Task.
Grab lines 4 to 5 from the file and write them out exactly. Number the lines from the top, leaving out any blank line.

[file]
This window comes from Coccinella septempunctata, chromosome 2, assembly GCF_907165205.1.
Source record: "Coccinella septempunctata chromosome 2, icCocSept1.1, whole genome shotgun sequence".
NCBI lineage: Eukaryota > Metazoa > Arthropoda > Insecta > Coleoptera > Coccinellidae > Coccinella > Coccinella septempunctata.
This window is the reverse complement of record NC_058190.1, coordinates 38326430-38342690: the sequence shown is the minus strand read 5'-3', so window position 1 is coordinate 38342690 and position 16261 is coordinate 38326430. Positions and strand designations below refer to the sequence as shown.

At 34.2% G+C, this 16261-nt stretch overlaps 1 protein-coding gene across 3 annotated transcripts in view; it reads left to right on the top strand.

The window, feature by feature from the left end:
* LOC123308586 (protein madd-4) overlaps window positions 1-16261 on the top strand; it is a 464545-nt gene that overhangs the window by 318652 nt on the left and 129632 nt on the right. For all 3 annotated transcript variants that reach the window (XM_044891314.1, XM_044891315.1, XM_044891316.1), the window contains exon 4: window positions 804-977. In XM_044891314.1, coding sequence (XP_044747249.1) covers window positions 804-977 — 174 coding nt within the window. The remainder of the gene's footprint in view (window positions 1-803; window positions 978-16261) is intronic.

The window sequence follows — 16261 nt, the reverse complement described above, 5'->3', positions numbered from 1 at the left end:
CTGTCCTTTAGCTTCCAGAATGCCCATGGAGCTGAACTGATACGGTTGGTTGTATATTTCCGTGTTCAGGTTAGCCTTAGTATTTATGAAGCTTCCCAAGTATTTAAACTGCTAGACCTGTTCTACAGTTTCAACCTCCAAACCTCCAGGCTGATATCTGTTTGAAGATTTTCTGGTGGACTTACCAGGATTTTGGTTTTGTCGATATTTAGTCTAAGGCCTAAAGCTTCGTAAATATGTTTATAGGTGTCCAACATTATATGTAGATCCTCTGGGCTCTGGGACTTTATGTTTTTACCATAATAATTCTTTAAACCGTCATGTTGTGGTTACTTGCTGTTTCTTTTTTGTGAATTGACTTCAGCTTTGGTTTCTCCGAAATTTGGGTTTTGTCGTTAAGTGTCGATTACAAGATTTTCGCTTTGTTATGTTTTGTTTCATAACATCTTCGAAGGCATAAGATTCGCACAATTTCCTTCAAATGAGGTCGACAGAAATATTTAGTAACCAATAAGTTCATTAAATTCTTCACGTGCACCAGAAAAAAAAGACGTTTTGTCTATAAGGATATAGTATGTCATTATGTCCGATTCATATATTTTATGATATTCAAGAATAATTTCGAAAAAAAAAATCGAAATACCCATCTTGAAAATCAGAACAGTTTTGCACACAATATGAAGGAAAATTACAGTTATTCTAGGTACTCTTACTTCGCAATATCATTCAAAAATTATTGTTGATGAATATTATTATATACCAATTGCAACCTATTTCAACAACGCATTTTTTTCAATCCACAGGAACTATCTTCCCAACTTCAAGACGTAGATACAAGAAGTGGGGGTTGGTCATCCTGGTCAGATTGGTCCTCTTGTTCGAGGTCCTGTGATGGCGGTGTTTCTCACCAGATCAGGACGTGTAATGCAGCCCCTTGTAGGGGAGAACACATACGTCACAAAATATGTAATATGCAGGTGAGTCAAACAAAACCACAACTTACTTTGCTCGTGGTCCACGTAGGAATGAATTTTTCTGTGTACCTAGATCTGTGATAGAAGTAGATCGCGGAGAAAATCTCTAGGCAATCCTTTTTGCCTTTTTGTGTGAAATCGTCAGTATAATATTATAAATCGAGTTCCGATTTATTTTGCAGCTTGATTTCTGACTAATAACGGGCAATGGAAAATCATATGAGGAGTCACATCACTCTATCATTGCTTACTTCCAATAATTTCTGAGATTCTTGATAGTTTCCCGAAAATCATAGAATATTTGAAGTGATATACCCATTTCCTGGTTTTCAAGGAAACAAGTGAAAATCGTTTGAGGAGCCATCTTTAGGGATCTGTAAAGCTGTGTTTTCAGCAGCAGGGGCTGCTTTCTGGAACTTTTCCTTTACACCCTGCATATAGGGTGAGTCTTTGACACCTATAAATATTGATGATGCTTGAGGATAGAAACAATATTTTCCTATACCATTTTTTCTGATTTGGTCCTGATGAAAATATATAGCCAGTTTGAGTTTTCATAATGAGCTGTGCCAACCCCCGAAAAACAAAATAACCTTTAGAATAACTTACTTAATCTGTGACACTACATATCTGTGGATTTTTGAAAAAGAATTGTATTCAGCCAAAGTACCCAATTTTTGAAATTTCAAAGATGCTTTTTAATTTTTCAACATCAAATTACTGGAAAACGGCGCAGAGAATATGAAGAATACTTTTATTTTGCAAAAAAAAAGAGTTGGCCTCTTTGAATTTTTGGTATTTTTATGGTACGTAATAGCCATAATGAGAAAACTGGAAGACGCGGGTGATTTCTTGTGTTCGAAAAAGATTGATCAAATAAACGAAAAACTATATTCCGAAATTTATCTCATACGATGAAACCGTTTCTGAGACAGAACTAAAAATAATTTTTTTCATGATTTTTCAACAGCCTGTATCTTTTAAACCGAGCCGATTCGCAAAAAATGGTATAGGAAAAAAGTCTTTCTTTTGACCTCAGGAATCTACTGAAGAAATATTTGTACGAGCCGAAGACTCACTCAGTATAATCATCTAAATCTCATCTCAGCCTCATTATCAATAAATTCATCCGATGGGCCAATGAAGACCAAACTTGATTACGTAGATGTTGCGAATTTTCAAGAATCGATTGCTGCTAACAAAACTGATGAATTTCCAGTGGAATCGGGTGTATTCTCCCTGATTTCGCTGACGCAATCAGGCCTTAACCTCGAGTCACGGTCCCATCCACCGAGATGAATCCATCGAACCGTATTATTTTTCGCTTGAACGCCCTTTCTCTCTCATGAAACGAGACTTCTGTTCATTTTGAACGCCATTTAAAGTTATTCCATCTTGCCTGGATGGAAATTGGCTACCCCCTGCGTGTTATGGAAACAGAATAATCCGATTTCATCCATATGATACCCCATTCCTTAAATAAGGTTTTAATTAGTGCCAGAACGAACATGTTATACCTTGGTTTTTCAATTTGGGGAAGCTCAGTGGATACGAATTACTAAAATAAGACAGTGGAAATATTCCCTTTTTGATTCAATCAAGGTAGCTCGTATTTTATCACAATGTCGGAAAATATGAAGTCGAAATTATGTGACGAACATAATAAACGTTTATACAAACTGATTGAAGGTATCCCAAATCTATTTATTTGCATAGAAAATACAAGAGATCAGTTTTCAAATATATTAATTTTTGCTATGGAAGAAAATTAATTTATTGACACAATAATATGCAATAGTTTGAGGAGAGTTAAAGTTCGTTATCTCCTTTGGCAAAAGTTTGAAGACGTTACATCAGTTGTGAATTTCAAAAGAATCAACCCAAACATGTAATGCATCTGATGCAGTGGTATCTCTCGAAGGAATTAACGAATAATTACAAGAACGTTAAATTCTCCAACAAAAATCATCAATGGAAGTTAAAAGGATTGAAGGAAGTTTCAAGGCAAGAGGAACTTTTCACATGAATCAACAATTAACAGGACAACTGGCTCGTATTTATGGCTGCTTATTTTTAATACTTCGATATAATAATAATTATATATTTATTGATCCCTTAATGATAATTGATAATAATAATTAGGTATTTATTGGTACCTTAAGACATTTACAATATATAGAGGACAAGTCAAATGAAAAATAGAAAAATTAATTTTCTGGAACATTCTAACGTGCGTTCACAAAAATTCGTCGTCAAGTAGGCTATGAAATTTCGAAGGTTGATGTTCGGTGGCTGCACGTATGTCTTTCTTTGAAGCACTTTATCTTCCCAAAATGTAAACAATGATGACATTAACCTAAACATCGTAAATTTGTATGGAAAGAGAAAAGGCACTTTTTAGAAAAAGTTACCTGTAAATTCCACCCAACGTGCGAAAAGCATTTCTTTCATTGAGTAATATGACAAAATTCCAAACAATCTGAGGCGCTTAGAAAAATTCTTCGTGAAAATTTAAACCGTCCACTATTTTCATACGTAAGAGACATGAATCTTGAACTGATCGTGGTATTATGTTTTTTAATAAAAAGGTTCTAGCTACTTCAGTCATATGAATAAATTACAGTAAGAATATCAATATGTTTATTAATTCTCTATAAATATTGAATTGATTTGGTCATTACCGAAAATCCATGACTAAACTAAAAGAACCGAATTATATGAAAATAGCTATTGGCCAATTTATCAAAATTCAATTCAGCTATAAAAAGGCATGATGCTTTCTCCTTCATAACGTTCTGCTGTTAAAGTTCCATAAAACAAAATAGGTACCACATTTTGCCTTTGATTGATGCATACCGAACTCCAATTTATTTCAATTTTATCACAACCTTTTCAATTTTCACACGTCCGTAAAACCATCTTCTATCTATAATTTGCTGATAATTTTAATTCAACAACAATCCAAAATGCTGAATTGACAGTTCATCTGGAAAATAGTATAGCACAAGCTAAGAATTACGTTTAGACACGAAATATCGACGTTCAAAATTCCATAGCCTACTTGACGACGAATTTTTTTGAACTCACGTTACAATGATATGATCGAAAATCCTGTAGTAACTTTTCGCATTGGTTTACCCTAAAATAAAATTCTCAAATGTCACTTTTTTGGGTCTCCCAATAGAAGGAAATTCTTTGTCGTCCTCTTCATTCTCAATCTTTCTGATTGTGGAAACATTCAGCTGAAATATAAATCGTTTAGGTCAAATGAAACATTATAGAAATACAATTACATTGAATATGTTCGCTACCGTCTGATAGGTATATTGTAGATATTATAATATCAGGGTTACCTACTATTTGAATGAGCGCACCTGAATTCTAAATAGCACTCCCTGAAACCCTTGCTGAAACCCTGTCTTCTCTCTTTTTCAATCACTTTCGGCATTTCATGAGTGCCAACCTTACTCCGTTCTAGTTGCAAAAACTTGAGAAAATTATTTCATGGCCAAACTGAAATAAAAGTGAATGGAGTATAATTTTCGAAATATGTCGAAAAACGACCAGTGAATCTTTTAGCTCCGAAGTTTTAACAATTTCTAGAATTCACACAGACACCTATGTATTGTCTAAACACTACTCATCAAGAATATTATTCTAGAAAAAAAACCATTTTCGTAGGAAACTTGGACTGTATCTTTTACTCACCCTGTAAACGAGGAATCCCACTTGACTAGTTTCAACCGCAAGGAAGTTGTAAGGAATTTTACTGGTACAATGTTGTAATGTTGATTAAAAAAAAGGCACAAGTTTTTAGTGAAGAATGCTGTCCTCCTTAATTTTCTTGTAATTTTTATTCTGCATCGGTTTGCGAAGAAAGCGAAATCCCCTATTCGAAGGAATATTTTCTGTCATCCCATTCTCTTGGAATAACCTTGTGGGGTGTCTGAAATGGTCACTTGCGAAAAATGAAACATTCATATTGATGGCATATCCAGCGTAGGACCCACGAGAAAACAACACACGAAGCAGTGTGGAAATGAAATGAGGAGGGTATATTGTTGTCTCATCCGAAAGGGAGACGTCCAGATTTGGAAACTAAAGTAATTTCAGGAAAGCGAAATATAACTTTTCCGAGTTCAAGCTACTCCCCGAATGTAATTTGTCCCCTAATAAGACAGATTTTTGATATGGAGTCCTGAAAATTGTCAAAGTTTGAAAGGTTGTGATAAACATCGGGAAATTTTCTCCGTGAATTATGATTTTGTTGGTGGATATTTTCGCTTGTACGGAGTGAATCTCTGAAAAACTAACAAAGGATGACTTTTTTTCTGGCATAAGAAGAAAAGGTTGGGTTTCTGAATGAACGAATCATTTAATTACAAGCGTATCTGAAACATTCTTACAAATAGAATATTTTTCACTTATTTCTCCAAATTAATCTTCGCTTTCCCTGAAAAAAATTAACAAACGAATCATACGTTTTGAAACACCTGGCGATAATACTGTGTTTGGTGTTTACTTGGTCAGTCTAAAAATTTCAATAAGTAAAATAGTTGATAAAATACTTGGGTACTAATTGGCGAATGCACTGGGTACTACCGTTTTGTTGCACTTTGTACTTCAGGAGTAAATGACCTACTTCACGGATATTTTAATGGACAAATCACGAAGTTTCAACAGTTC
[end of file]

This window is the reverse complement of record NC_058190.1, coordinates 38326430-38342690: the sequence shown is the minus strand read 5'-3', so window position 1 is coordinate 38342690 and position 16261 is coordinate 38326430. Positions and strand designations below refer to the sequence as shown.

At 34.2% G+C, this 16261-nt stretch overlaps 1 protein-coding gene across 3 annotated transcripts in view; it reads left to right on the top strand.